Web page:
In Texas, the use of force (including the use of deadly force) is justified if the individual who used force knew, or had reason to believe, that it was being used against another who was doing any one of the following actions:
- Enters or attempts to enter a home, vehicle, or business
- Removes or attempts to remove an individual in a home, vehicle, or business
- Commits or attempts to commit murder, sexual assault, aggravated sexual assault, robbery, aggravated robbery, or aggravated kidnapping
There are special rules which govern the use of deadly force, such as using a weapon. In general, you cannot use deadly force unless it’s immediately necessary to protect against the other individual’s use or attempt use of deadly force. In other words, you must reasonably believe someone is attempting to use deadly force against you.
Regarding a “duty to retreat,” a person—who has the right to be present at the location where the force is used—does not have to retreat prior to using force and even deadly force. Keep in mind, self-defense in Texas is not allowed if the person claiming the defense either provoked the individual they were defending against or was engaged in a criminal activity.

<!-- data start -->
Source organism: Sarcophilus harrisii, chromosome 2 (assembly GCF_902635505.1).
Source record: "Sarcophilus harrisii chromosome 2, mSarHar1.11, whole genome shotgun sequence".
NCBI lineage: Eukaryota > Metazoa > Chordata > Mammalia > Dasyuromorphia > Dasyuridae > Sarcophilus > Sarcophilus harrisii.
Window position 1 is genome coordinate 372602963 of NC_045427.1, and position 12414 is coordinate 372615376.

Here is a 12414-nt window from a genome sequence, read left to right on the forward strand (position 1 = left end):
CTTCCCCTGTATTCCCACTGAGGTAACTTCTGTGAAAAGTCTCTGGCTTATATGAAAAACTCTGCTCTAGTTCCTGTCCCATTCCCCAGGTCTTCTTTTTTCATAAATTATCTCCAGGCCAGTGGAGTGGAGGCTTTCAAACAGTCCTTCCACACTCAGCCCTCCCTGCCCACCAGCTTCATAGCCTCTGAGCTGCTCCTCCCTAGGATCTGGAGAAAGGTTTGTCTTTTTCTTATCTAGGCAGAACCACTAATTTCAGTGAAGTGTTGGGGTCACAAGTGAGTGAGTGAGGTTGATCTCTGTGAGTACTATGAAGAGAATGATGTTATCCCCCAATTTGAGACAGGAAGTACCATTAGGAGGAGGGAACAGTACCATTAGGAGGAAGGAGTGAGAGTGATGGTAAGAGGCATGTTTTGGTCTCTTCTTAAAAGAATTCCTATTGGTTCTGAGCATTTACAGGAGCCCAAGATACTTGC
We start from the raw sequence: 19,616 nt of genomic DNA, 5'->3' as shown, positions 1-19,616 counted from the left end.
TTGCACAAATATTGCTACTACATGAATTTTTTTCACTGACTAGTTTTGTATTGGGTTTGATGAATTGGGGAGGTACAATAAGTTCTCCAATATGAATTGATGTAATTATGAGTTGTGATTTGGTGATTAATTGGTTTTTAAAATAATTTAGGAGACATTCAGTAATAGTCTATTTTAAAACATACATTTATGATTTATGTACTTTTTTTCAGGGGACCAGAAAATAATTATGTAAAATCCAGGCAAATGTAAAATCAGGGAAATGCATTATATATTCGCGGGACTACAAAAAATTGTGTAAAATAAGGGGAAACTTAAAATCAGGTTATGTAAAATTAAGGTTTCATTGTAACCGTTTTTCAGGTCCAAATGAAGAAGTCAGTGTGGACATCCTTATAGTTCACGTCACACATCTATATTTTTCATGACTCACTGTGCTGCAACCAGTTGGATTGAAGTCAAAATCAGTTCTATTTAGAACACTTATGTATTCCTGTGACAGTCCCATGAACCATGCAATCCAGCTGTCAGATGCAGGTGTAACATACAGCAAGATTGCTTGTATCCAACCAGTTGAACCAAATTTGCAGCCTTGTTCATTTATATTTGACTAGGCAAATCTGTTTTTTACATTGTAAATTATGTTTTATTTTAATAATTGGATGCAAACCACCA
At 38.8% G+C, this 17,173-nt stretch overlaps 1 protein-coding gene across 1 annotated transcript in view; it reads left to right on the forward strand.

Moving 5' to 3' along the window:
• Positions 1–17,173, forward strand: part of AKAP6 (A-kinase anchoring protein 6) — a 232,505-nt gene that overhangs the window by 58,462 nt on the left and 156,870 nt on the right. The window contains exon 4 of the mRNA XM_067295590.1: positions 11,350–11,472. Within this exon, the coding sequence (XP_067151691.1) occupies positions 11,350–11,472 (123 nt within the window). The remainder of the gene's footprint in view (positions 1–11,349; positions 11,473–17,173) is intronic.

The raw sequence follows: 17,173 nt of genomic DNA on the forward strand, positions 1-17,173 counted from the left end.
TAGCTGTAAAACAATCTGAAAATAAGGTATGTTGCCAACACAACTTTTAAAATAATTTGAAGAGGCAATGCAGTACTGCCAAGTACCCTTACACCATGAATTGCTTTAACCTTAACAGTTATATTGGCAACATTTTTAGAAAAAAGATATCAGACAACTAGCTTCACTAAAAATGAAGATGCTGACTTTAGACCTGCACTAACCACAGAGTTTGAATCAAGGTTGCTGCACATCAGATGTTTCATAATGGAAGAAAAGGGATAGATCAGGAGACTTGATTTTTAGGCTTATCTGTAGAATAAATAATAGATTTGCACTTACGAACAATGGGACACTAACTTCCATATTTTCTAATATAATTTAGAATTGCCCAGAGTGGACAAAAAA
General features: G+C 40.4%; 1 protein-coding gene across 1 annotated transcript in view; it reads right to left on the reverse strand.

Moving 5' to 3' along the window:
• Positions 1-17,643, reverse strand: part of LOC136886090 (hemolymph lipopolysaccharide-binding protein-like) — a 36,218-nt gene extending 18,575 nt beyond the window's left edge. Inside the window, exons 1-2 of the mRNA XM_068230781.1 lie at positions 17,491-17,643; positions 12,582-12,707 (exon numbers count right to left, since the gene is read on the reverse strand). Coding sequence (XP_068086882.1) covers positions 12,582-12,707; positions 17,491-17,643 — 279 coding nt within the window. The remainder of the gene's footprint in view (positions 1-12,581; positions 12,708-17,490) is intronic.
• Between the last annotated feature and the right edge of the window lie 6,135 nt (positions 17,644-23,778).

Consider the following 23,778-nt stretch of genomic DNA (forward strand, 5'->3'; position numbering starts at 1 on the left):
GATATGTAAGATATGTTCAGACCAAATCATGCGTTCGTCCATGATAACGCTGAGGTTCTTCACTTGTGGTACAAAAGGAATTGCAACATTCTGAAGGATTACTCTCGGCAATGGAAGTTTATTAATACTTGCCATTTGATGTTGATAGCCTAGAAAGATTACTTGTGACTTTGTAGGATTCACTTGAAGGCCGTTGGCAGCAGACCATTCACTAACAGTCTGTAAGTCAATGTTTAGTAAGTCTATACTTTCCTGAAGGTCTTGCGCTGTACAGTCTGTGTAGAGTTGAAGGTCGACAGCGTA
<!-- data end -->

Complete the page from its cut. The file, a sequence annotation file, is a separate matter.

The following are examples of when the use of force is not justified in Texas:
- You respond to verbal provocation alone
- You consent to the force used by another
- You provoked the other’s use of unlawful force
- You sought an explanation from or discussion with the other individual while the actor was carrying a weapon or possessing or transporting a weapon.
- You resist an unlawful search or arrest by law enforcement.
If you’ve killed or seriously injured another person who was a threat to you, you must consult with an experienced criminal defense lawyer in Texas. For more information, request a free consultation with our Bryan criminal defense attorney at The Law Office of Shane Phelps, P.C. today.